Land Tenure and the Management of Land Resources in Trinidad and Tobago

The potential of the agricultural sector in Trinidad and Tobago has not been realized in recent decades. The more productive land resources of the country are underutilized, while many of the more fragile ecosystems are in danger. This threatens to deny the country potential income from ecotourism as well as deprive future generations of a stable land, forest, and water base. The optimal use of the country's land resources requires a stable and secure tenure system defining land rights. The Government of the Republic of Trinidad and Tobago contracted the Land Tenure Center to carry out land rationalization studies, which are intended to assist in the preparation of an action plan to deal with the problems of the land tenure system. The result was the preparation of twenty-one studies, which have been organized into two LTC research papers. This first paper explores the nature and extent of tenure insecurities in both urban and rural contexts, with a focus on agricultural land tenure problems. Several hypotheses are advanced concerning the possible constraints that legal and social insecurity of tenure pose for the future development of the country. Also explored are the environmental problems that past tenure regimes have helped generate, and what might comprise a strategy for protecting fragile ecosystems. A second paper (LTC Research Paper 116) will dig more deeply into the institutional and historical roots of the tenure insecurity problems. A final report presented to the government in August 1992 described a Land Rationalization and Development Programme, which was derived from the twenty-one studies carried out by LTC.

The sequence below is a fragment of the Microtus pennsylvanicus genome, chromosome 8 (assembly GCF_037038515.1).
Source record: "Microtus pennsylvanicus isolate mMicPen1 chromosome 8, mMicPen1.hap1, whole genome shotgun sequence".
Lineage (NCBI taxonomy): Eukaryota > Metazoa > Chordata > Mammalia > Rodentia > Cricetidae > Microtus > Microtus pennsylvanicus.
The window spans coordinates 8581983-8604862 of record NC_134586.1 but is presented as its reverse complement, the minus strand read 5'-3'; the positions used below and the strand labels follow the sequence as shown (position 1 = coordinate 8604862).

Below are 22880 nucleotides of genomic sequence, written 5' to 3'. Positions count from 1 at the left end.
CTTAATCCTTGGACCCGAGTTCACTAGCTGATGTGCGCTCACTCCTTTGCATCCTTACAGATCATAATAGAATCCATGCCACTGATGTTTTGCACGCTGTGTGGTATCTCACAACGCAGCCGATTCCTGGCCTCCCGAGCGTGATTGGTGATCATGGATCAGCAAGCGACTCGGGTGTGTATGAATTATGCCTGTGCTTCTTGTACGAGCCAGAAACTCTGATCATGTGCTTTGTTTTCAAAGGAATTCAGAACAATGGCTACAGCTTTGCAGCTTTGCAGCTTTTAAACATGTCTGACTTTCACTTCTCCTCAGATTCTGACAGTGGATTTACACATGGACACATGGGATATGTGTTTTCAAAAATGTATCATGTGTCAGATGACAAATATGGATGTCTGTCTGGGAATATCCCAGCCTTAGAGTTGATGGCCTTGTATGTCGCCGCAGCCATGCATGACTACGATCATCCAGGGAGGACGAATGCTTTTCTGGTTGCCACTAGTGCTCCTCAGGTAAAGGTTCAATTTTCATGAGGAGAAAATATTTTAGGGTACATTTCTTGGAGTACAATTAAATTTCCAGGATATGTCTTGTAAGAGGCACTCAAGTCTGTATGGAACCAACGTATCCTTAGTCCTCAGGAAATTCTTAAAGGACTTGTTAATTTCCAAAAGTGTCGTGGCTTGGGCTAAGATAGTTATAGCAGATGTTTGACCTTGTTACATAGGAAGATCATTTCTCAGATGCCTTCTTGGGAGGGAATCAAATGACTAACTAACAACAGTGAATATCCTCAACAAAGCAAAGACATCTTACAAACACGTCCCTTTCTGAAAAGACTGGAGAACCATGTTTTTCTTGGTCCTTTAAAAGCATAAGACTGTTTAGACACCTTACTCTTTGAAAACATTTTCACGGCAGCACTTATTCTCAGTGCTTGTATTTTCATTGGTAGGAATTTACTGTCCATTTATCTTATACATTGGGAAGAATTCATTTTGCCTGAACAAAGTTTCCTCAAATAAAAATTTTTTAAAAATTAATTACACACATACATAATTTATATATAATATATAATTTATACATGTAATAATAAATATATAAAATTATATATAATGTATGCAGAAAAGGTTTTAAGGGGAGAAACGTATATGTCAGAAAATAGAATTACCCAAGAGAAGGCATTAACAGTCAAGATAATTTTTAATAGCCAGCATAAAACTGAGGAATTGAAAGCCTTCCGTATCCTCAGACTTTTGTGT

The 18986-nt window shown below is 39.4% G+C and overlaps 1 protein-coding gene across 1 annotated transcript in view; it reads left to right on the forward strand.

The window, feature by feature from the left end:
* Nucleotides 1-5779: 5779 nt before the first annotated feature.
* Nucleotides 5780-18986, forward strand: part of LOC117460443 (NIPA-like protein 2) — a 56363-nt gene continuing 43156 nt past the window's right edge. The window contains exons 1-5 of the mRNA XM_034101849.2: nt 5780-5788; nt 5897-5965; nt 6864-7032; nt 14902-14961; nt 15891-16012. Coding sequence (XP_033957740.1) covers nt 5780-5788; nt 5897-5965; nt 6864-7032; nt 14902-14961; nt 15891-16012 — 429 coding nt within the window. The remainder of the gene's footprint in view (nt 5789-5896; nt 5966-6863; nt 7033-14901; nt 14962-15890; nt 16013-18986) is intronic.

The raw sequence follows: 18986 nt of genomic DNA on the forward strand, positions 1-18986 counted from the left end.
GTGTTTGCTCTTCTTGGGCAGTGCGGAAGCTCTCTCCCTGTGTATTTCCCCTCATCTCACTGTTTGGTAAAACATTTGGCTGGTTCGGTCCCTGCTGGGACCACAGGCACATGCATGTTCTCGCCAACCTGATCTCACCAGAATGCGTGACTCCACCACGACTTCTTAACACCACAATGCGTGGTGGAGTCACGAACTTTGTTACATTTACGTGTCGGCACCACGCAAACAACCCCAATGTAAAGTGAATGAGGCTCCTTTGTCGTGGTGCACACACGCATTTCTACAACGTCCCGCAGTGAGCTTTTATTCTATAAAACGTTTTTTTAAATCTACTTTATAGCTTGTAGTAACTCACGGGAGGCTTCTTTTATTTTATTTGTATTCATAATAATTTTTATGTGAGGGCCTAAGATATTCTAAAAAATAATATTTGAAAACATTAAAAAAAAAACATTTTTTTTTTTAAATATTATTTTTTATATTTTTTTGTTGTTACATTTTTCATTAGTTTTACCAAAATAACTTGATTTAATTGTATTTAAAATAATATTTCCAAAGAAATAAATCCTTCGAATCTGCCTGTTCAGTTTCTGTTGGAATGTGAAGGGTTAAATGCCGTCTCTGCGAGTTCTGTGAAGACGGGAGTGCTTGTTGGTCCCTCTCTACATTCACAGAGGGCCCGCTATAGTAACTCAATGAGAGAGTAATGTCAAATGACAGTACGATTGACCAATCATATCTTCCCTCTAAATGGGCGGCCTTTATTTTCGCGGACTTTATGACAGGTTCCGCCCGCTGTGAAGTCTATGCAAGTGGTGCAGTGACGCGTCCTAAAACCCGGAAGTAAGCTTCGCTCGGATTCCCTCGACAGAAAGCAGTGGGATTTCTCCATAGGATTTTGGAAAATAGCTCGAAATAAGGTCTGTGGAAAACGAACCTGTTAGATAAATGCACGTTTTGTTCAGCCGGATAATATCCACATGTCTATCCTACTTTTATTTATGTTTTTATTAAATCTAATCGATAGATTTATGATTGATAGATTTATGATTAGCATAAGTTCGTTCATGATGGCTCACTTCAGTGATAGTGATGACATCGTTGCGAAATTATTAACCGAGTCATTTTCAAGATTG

Editor(s):
Singer, Norman J.
Stanfield, J. David
Dennis, Jane
Smith, Steven G.
Issue Date:
1993
Publication Type:
Working or Discussion Paper
PURL Identifier:
http://purl.umn.edu/12758
Total Pages:
290
Series Statement:
LTC Research Paper 115




 Record created 2017-04-01, last modified 2017-08-23

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